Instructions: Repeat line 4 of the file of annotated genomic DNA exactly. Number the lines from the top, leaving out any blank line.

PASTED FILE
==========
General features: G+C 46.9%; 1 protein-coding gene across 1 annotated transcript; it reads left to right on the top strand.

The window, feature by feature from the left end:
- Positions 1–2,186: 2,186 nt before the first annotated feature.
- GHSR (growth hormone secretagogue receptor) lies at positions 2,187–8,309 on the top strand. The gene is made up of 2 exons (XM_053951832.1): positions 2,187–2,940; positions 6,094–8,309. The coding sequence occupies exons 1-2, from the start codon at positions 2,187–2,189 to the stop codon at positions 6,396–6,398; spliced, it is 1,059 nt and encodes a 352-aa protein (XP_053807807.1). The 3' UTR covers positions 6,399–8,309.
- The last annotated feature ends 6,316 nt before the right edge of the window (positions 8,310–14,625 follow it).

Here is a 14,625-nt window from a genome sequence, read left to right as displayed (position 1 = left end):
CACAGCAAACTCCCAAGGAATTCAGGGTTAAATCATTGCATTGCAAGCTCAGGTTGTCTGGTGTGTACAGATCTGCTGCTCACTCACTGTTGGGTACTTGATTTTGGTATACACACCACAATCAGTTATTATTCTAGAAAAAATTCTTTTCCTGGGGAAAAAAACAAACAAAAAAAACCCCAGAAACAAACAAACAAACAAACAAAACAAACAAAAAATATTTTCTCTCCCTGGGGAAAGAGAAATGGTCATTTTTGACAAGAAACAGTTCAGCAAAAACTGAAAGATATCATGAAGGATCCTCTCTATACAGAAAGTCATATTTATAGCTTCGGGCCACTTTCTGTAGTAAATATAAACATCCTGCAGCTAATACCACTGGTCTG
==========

- GHSR (growth hormone secretagogue receptor) lies at positions 2,187–8,309 on the top strand. The gene is made up of 2 exons (XM_053951832.1): positions 2,187–2,940; positions 6,094–8,309. The coding sequence occupies exons 1-2, from the start codon at positions 2,187–2,189 to the stop codon at positions 6,396–6,398; spliced, it is 1,059 nt and encodes a 352-aa protein (XP_053807807.1). The 3' UTR covers positions 6,399–8,309.